A writer I know of, a nature writer, in fact a staff member of a revolutionary kind of magazine called “Emergence” held several seminars where we got to witness the process, as they told it, of authors, who were writing environmentally. They spoke of both their love and their grief as they wrote on the theme of what is living today, and how it is living.
This was important to me because any time I think of the environment, I also think of grief. That’s just me. I harken to what has been lost. I harken to what we will lose. I harken to trying to save what it is we can save, and I am witness to successes in that in my very own garden. I took a video of the bees on my flowers today. It is such a simple thing to make sure that there are flowers blooming in each season: spring, summer, and fall. I am also grateful for winter here, because it makes me appreciate the other seasons even more. I know, in my blood, I was born for four seasons, not the two of CA. I guess another reason I moved.
Anyway, I was impressed with Chelsea Scudder enough to subscribe to her “Substack.” She had a special deal. If you subscribed for the year, she would send you a poem made just for you, if you gave her a parameter or two, and send it to you on a post card. I did. And she did.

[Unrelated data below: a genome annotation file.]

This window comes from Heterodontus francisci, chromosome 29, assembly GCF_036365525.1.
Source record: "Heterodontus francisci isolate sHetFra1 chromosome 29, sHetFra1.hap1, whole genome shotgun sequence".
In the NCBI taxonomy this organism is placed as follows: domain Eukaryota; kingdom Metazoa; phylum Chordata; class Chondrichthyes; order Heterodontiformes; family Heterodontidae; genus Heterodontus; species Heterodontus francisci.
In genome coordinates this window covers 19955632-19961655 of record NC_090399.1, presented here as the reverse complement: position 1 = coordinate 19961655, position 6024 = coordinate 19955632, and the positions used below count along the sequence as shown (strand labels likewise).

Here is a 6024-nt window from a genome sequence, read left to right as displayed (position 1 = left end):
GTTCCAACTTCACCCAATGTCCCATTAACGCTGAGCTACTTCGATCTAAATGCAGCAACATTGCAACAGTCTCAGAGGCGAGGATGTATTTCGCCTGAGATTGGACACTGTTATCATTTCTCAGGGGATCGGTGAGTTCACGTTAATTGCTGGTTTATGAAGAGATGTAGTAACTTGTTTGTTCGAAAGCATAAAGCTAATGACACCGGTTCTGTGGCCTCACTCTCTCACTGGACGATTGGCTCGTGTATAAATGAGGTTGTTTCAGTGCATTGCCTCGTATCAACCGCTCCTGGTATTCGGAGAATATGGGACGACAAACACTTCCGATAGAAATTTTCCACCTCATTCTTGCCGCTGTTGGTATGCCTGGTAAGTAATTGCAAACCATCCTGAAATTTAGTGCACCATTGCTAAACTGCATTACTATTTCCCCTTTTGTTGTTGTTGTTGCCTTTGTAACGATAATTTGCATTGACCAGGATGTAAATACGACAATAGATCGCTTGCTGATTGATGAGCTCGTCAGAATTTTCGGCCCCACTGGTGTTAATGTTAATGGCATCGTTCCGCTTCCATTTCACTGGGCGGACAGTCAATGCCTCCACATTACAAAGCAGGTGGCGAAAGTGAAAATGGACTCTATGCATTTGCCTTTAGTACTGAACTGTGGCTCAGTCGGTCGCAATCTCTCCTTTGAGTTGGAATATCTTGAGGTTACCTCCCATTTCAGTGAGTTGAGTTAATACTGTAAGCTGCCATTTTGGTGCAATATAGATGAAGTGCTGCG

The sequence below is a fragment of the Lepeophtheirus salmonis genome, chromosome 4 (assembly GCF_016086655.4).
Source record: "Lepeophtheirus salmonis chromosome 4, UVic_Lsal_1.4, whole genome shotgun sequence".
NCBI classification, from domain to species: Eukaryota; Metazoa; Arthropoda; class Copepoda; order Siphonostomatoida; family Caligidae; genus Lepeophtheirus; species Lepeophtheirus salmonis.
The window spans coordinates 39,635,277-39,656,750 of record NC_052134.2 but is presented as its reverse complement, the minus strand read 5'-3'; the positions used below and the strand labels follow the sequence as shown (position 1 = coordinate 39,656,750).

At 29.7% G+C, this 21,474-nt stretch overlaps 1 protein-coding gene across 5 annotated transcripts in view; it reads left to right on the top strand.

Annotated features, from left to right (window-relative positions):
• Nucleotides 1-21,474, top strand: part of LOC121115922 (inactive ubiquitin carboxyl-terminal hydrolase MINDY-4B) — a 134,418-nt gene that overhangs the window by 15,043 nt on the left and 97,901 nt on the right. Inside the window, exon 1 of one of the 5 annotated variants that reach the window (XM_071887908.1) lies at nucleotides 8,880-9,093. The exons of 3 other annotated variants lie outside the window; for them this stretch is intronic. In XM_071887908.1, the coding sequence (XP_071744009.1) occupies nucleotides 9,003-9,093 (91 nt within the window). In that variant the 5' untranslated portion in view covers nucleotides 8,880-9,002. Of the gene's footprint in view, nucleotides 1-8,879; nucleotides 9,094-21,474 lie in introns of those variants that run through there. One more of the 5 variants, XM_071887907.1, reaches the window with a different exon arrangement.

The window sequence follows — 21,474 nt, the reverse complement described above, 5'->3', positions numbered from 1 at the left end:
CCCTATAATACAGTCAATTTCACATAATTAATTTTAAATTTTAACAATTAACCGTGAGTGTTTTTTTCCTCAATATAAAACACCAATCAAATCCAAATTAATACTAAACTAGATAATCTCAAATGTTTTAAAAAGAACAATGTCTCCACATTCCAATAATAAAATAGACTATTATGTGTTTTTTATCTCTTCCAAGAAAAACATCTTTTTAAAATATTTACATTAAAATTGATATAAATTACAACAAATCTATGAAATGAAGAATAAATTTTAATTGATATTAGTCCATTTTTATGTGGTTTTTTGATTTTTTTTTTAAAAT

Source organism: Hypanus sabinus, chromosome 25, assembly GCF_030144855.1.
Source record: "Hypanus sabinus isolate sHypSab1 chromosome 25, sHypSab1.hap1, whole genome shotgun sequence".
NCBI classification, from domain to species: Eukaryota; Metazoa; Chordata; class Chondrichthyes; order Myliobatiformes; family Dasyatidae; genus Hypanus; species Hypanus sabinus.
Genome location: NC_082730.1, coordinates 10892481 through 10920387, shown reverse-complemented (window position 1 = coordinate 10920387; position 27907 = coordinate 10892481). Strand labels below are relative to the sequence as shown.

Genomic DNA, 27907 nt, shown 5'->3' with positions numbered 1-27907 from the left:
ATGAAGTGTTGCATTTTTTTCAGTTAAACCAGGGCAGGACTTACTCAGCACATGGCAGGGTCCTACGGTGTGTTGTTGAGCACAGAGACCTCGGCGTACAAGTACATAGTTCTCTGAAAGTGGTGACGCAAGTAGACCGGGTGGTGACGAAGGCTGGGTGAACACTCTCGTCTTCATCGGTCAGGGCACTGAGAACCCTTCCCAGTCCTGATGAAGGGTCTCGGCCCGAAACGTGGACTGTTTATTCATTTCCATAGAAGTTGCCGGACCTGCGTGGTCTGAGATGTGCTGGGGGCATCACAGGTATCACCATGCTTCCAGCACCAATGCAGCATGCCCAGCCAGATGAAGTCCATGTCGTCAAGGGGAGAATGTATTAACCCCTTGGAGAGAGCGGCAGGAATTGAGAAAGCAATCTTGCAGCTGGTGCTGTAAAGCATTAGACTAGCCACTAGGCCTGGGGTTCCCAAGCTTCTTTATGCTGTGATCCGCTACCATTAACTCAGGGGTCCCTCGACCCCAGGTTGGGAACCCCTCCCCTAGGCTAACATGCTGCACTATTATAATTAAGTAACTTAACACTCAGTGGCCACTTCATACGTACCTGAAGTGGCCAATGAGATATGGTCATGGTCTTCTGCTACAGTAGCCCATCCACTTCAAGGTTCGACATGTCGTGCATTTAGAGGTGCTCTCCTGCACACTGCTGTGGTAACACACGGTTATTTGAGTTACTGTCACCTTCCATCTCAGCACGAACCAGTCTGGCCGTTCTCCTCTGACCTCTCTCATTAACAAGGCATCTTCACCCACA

I don’t remember exactly what the post card said, I have it around here somewhere. But I love that her poem included a question. “What is it of the wild” she said in these or other words “that you want to listen to?” That has been a great question, though I haven’t be able to put any kind of answer to that question, into words, much less a poem lately.
I used to think much of myself and my poems, which almost invariably had a nature theme. As I look over the ones I’ve written, mostly just after I first moved here, though they are beautiful snapshots of moments forever to cherish, I also notice a bit self-consciousness, a bit of pompousness even in that work
Perhaps I am being unkind to myself, but I am looking more and more for direct experiences, experiences unmediated by my expectations, my opinions, my determining what things are.
More and more, I want to include everything. Nature is a bit of a harsh mistress. For things to live some other thing must die. As I get closer to my own death, I harken to the echoes that these experiences provided. They are not the kind of experiences that fit onto a vacation postcard. They are as vividly stark and as difficult to assimilate at times, as they are shockingly beautiful. Both are true, one does not exclude the other. The only way to find my own beauty, is to find, and gather in my own ugliness somehow, and take it beyond any opinions that words like,”ugly,” for example, try to limit us to.